Sunday, 5 October 2014

a classic case of degemination?

credit: blogjam.name
Degemination, as John Maidment describes it in his Speech Internet Dictionary (= SID), is the

"[...] change from a geminate (long) sound to the equivalent single (short) sound. [...] An example is the pronunciation ˈpraɪ ˈmɪnɪstə instead of ˈpraɪm ˈmɪnɪstə."
Consequently, a geminate is a
"sequence of two identical sounds."
Canon Tilby in her Thought for the Day of the 30th of September pronounces the following sentence:
credit: Christ Church, Oxford
"In Christian spirituality this is a classic case of failure to resist one of the universal temptations."
I highlighted the phrase in which a word-final /k/ and a word-initial one abut. Pronounced as a geminate plosive the hold stage would be longer than that of a singleton. Listen to the whole sentence and then to the phrase "classic case" in isolation. After this decide if it's an instance of degemination:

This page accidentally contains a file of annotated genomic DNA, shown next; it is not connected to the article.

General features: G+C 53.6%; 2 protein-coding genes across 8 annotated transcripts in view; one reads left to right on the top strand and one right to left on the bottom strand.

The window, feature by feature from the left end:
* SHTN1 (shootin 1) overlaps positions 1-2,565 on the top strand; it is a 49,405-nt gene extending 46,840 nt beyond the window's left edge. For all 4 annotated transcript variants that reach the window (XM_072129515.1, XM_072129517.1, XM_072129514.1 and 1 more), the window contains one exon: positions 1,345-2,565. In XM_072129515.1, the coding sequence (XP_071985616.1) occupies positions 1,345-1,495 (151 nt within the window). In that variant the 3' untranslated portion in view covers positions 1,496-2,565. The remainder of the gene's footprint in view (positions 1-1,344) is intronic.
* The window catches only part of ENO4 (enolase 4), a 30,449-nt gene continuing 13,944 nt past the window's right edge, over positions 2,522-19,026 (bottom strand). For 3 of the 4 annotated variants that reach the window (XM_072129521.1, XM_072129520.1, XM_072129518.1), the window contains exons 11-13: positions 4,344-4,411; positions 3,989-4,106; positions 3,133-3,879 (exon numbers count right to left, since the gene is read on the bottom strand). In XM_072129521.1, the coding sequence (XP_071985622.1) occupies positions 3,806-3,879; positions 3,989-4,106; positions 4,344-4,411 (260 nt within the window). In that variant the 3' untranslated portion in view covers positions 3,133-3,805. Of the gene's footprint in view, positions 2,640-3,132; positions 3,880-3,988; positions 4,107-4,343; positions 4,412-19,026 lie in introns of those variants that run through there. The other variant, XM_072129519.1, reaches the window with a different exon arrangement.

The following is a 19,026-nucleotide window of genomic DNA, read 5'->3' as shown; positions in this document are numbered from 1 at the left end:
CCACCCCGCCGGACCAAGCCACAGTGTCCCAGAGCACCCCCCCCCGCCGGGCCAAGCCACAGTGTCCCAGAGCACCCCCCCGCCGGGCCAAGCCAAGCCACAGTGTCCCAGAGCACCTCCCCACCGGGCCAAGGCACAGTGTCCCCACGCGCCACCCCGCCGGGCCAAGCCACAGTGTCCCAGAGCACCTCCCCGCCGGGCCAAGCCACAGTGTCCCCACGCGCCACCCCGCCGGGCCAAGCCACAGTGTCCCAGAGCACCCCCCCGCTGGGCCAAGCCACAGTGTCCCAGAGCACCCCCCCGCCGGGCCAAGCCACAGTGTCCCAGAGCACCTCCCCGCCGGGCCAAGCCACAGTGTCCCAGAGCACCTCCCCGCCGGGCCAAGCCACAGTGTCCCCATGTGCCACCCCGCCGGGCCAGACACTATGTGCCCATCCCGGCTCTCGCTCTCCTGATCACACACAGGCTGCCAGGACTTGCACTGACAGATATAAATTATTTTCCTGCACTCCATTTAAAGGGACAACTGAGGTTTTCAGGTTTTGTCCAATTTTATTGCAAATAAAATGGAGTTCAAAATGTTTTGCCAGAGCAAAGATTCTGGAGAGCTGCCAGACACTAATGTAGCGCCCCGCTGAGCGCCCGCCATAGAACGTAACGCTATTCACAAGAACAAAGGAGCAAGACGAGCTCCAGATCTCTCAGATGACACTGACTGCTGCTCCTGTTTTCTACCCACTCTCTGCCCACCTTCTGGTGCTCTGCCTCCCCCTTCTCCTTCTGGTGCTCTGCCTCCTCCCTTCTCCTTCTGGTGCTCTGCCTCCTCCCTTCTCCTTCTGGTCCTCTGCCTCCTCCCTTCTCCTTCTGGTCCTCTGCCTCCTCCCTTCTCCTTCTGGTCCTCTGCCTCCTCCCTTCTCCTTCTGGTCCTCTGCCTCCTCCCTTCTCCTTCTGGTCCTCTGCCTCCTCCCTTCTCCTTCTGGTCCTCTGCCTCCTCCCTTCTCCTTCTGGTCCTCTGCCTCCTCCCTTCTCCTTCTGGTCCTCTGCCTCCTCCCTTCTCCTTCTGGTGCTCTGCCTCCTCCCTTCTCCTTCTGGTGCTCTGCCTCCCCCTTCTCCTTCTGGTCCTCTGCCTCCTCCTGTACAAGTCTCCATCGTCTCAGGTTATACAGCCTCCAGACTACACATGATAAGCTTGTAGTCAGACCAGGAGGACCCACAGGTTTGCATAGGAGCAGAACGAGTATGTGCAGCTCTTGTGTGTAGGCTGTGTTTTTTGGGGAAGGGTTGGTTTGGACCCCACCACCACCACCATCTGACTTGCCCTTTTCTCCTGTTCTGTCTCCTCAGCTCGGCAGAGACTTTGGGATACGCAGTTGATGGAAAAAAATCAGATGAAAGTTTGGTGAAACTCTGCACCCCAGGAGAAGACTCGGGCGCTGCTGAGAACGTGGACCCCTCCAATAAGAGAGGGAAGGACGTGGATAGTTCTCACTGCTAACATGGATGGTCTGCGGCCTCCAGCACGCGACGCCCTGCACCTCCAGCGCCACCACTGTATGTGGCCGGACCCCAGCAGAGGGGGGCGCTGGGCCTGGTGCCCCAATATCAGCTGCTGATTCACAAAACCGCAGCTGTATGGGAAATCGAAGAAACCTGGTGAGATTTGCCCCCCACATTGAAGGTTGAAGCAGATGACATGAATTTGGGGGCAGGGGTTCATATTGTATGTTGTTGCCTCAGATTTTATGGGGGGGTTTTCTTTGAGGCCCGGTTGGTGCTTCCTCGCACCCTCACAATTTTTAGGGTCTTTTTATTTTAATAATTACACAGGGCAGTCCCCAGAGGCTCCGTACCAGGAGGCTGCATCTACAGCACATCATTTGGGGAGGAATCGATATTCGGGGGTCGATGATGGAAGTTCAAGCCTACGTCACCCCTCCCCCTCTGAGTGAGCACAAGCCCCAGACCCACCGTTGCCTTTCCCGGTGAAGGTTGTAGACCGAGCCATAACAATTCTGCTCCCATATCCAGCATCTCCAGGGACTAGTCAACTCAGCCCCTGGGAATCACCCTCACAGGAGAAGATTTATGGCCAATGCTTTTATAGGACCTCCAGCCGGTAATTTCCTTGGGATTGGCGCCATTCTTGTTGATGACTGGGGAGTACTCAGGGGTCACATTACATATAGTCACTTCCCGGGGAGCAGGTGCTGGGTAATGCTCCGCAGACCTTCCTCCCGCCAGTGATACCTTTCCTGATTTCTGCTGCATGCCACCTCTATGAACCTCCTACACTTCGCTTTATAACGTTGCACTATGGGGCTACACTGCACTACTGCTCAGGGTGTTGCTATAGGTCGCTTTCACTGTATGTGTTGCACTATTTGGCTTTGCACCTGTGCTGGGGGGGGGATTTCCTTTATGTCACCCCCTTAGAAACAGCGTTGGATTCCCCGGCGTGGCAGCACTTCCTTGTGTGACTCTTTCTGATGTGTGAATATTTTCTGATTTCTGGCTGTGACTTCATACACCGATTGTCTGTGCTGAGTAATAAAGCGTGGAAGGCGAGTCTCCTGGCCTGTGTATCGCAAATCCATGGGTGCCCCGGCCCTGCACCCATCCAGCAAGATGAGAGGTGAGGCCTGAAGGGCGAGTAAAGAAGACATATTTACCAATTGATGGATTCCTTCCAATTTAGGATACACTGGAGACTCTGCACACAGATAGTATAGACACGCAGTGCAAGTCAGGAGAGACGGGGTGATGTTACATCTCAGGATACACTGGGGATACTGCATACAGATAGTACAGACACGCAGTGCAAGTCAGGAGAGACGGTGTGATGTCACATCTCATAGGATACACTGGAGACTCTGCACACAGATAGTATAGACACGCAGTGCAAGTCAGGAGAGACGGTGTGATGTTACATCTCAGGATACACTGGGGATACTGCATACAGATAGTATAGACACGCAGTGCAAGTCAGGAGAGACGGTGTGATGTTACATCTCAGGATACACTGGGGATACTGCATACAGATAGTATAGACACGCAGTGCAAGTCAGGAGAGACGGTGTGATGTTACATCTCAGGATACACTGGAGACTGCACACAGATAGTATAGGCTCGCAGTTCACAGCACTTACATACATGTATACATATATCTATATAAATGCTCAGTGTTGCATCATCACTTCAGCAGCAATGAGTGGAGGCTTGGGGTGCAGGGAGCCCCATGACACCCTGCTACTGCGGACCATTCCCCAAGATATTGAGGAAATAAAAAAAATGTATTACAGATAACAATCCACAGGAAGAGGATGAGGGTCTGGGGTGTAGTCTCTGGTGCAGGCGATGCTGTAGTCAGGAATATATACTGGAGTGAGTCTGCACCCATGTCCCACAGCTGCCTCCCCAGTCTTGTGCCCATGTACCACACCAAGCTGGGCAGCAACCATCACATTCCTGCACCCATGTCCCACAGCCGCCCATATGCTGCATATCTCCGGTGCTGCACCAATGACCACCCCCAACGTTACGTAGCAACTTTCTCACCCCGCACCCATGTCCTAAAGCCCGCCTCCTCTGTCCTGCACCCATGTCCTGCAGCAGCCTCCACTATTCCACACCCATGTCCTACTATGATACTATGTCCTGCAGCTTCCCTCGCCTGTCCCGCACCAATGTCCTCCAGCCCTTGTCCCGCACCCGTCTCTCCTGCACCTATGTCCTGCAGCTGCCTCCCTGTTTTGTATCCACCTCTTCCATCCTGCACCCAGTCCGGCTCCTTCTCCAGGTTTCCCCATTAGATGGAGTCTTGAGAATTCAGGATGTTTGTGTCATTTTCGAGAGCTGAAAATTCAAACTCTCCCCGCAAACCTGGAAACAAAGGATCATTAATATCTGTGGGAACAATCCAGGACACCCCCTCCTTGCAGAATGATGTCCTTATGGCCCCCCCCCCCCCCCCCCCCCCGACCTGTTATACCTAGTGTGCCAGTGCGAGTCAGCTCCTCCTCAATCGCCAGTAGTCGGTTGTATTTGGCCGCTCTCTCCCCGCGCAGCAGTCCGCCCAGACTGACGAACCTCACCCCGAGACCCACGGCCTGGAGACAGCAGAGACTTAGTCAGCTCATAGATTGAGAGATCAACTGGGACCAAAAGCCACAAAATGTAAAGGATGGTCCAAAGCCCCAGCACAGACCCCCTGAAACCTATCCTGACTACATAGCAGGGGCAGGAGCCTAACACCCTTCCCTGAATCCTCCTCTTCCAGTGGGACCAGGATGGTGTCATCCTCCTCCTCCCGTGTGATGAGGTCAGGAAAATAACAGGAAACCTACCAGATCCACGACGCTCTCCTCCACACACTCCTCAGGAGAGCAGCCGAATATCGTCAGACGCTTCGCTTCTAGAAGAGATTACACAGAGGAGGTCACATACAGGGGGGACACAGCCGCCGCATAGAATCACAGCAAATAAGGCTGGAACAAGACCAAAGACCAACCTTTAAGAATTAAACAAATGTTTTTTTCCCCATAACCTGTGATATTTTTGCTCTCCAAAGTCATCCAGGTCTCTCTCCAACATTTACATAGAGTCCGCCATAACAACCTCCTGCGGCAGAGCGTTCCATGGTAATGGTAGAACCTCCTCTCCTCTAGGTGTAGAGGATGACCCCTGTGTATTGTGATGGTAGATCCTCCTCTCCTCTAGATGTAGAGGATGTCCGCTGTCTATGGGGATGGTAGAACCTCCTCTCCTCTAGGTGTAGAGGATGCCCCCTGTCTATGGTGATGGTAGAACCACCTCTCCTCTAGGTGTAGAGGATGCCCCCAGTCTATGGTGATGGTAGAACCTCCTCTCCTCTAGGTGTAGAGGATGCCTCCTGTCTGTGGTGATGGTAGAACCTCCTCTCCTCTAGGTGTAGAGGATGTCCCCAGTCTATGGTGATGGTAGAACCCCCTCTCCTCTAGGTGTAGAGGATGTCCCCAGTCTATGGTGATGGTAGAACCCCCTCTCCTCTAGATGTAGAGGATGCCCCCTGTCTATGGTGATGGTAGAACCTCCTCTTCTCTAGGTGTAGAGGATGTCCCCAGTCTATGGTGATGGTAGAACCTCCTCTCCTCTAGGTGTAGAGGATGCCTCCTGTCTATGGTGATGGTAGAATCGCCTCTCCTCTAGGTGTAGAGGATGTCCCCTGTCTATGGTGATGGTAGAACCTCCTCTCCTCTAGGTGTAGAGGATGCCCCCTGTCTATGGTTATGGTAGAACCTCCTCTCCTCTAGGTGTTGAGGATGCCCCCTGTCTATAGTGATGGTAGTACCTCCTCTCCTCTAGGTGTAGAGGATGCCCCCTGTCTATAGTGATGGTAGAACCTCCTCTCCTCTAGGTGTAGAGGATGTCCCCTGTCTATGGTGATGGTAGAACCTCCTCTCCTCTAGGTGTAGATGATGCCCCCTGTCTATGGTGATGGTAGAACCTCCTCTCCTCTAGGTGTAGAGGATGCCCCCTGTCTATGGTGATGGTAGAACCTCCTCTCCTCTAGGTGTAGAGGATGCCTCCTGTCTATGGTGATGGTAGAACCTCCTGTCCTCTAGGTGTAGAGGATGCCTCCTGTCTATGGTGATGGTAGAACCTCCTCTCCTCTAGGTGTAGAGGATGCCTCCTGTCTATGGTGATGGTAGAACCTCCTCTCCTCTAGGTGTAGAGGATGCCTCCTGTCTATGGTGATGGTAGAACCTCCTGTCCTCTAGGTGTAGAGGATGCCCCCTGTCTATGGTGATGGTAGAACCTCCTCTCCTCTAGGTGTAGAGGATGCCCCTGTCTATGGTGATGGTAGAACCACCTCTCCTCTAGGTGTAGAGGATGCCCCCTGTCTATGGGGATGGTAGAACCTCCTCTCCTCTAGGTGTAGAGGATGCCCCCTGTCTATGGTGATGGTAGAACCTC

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Is it an easy decision to make? BTW, the hold stage is ~94ms long. For comparison I've cut out other phrases containing a word-final /k/ pronounced by her (hold stage durations in parentheses):
1. public life (~48ms)

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2. comic story (~95ms)

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3. public interest (~38ms)

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4. psychic space (~66ms)

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5. risk of (~56ms)

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The longest hold stage is that of the /k/ in comic stage. This and the auditory impression rather indicate degemination. What's your opinion?

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